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Why does sugar cause obesity?

Illustration of how sugar causes overeating, obesity and its consequences by increasing hedonic eating, empty calories, and lack of satiety

Major points:

  • Neatic focuses on sugars that are added to foods during production and sugars naturally present in honey, syrups, fruit juices, and fruit juice concentrate.
  • These sugars cause overeating because they make food super tasty, and because sugar calories especially in beverages escape your body’s energy monitoring.
  • Neatic limits sugar consumption to 280 g per week which is an average of 40 g per day. Only sugars that appear in the first three positions of the ingredient list are taken into account.

What is sugar?

Neatic defines the term “sugar” as all mono- and disaccharides that are added to food during production, including table sugar, glucose, and fructose. Sugars that are naturally present in honey, syrups, fruit juices, and fruit juice concentrate are also included in this definition. For simplicity, Neatic uses the term “sugar” instead of the scientifically correct term “free sugars”.

Different kinds of sugar on black background

Why is sugar used by the food industry?

There are several reasons for the use of sugar in food. 

It creates a sweet taste in food that many people find irresistible. Especially sugar-sweetened beverages offer a super tasty combination of sugar and added flavors in liquid form. Sugar improves the volume and consistency of food. When baking and frying, sugar helps to form an attractive brown crust. Small amounts of sugar can enhance the flavor of food and mitigate sour and bitter tastes. Sugar also serves as a preservative by removing moisture from food.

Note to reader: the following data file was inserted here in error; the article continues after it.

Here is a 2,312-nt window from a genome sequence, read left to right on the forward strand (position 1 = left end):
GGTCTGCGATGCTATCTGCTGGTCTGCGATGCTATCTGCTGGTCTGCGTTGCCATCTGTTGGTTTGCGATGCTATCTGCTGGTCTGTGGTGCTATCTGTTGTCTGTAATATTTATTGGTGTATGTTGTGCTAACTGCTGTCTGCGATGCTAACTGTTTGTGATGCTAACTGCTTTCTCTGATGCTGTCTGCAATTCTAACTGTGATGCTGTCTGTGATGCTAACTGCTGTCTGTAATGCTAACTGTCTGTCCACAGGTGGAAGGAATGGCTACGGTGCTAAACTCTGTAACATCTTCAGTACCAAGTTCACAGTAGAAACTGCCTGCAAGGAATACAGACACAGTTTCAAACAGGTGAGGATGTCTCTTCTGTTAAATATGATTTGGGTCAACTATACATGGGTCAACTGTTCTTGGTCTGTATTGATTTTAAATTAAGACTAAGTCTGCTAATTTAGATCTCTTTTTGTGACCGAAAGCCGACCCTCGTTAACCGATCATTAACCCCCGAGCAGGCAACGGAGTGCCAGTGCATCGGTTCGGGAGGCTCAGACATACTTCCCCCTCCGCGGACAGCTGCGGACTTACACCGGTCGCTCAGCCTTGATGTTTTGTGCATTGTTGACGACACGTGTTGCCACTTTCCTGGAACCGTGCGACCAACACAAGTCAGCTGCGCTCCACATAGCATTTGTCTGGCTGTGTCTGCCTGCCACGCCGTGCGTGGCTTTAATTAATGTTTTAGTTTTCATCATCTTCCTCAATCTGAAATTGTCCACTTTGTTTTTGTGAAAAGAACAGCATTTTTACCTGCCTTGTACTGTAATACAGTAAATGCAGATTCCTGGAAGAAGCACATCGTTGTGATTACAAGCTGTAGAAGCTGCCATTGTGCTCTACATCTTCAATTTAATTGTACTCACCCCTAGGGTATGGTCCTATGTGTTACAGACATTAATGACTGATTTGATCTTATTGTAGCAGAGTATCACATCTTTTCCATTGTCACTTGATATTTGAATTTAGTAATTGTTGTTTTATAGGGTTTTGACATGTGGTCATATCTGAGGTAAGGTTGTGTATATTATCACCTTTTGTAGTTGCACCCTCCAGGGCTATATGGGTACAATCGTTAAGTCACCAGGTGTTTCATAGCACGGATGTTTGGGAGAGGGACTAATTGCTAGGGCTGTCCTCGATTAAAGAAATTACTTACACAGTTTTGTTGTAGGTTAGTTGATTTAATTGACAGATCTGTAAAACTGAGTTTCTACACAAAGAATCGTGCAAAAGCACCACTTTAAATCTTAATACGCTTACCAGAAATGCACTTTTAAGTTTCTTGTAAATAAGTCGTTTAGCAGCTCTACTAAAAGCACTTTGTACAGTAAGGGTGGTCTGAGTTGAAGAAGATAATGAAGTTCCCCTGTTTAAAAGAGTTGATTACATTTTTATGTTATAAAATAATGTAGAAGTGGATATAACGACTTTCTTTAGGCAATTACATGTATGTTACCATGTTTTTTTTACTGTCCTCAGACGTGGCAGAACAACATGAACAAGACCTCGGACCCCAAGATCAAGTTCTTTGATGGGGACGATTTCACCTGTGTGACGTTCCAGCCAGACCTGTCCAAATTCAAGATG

Sugar is cheap to produce. This was not always the case: For millennia, sugar was a calorie-laden luxury item. In the Middle Ages, sugar was called white gold. In 1822, an average of 8 g of sugar was consumed per day in the USA, while today the consumption has increased to 70 g of sugar per day.

Sugar-sweetened beverages contribute significantly to this increase in sugar consumption. In the USA, their consumption increased fourfold between 1965 and 2002, from 9 g of sugar (equivalent to approx. 90 ml of sugar-sweetened beverages) to 36 g of sugar (equivalent to approx. 360 ml of sugar-sweetened beverages) per day.

How does sugar cause overeating and obesity?

Sugar creates a delicious sweetness in food and makes it irresistible. You eat more, even though your calorie requirement has long been met. This eating for pleasure is called hedonic eating.

Sugar increases hedonic eating!

Sugar, especially in beverages, escapes the body’s energy monitoring. Although sugar-sweetened beverages contain a lot of calories, these calories are not adequately perceived by the body. As a result, you consume more calories than you need and still do not feel full. These additionally consumed calories are called empty calories.

Especially in sugar-sweetened beverages, sugar escapes the body’s energy monitoring!

The fact that sugar causes overeating and obesity is not just theory: as far back as 1972, the English physiologist and nutrition scientist John Yudkin warned of the dangers of sugar based on research data. Forty years later, the World Health Organization (WHO) published a summary of previous studies on sugar intake and body weight. The result was clear: increased sugar consumption causes weight gain. Increased sugar intake also contributes to high blood pressure and lipid metabolism disorders. Consequently, the WHO recommends limiting sugar to less than 10 % of total calorie intake, which corresponds to 50 g of sugar per day for a daily intake of 2000 kcal.

In animal studies, it has been convincingly demonstrated that an addictive craving for sugar can occur. In experiments, animals continually increased their sugar consumption and experienced withdrawal symptoms when sugar was not readily available.

What does Neatic recommend concerning sugar?

In Neatic, sugar is limited due to its weight-increasing effects. The approach is summarized in Principle 3.

Principle No. 3

Limit sugar to 280 g per week, which is an average of 40 g per day. Only sugars that appear in the first three positions of the ingredient list are taken into account.

But remember: Neatic does not limit sugars in fruits in any way, as long as they are eaten in their edible entirety. Neatic also allows the consumption of complex carbohydrates, for example in grains, legumes, and potatoes.

More information about the program can be found here.

Young woman driving shopping cart through supermarket


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